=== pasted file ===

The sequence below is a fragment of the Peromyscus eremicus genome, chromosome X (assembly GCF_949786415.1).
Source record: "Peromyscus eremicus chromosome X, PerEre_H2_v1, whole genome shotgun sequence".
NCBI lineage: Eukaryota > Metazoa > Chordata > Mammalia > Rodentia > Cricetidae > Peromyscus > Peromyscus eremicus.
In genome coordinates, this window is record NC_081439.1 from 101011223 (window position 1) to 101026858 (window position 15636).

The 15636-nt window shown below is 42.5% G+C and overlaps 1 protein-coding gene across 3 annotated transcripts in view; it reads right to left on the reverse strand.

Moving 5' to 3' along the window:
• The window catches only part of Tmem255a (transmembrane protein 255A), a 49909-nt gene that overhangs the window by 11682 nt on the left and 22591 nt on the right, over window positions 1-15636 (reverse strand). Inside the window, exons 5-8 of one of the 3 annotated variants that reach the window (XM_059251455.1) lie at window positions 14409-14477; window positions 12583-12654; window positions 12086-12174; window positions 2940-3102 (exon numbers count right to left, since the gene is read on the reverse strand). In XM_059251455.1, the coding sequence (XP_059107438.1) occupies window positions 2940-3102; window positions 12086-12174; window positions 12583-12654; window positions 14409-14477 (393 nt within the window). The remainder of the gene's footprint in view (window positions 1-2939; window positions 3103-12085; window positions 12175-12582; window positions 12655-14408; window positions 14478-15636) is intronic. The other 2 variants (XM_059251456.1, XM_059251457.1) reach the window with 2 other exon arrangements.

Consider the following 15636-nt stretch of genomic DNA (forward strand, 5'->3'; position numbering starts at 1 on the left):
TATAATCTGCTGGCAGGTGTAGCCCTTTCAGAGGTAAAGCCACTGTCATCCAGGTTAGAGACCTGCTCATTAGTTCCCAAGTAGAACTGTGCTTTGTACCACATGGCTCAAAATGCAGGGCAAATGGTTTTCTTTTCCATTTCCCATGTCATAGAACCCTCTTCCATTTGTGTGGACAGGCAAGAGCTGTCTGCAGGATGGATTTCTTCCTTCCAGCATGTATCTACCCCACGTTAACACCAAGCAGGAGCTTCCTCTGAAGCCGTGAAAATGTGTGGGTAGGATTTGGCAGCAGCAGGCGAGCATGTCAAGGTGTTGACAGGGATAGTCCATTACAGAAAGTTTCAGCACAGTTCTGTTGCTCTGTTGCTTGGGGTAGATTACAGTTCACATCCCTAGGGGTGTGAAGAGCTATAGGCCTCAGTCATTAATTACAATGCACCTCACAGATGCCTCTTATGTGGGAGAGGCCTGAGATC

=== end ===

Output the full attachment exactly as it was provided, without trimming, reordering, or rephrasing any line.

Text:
The sequence below is a fragment of the Peromyscus eremicus genome, chromosome X (assembly GCF_949786415.1).
Source record: "Peromyscus eremicus chromosome X, PerEre_H2_v1, whole genome shotgun sequence".
NCBI lineage: Eukaryota > Metazoa > Chordata > Mammalia > Rodentia > Cricetidae > Peromyscus > Peromyscus eremicus.
In genome coordinates, this window is record NC_081439.1 from 101011223 (window position 1) to 101026858 (window position 15636).

The 15636-nt window shown below is 42.5% G+C and overlaps 1 protein-coding gene across 3 annotated transcripts in view; it reads right to left on the reverse strand.

Moving 5' to 3' along the window:
• The window catches only part of Tmem255a (transmembrane protein 255A), a 49909-nt gene that overhangs the window by 11682 nt on the left and 22591 nt on the right, over window positions 1-15636 (reverse strand). Inside the window, exons 5-8 of one of the 3 annotated variants that reach the window (XM_059251455.1) lie at window positions 14409-14477; window positions 12583-12654; window positions 12086-12174; window positions 2940-3102 (exon numbers count right to left, since the gene is read on the reverse strand). In XM_059251455.1, the coding sequence (XP_059107438.1) occupies window positions 2940-3102; window positions 12086-12174; window positions 12583-12654; window positions 14409-14477 (393 nt within the window). The remainder of the gene's footprint in view (window positions 1-2939; window positions 3103-12085; window positions 12175-12582; window positions 12655-14408; window positions 14478-15636) is intronic. The other 2 variants (XM_059251456.1, XM_059251457.1) reach the window with 2 other exon arrangements.

Consider the following 15636-nt stretch of genomic DNA (forward strand, 5'->3'; position numbering starts at 1 on the left):
TATAATCTGCTGGCAGGTGTAGCCCTTTCAGAGGTAAAGCCACTGTCATCCAGGTTAGAGACCTGCTCATTAGTTCCCAAGTAGAACTGTGCTTTGTACCACATGGCTCAAAATGCAGGGCAAATGGTTTTCTTTTCCATTTCCCATGTCATAGAACCCTCTTCCATTTGTGTGGACAGGCAAGAGCTGTCTGCAGGATGGATTTCTTCCTTCCAGCATGTATCTACCCCACGTTAACACCAAGCAGGAGCTTCCTCTGAAGCCGTGAAAATGTGTGGGTAGGATTTGGCAGCAGCAGGCGAGCATGTCAAGGTGTTGACAGGGATAGTCCATTACAGAAAGTTTCAGCACAGTTCTGTTGCTCTGTTGCTTGGGGTAGATTACAGTTCACATCCCTAGGGGTGTGAAGAGCTATAGGCCTCAGTCATTAATTACAATGCACCTCACAGATGCCTCTTATGTGGGAGAGGCCTGAGATC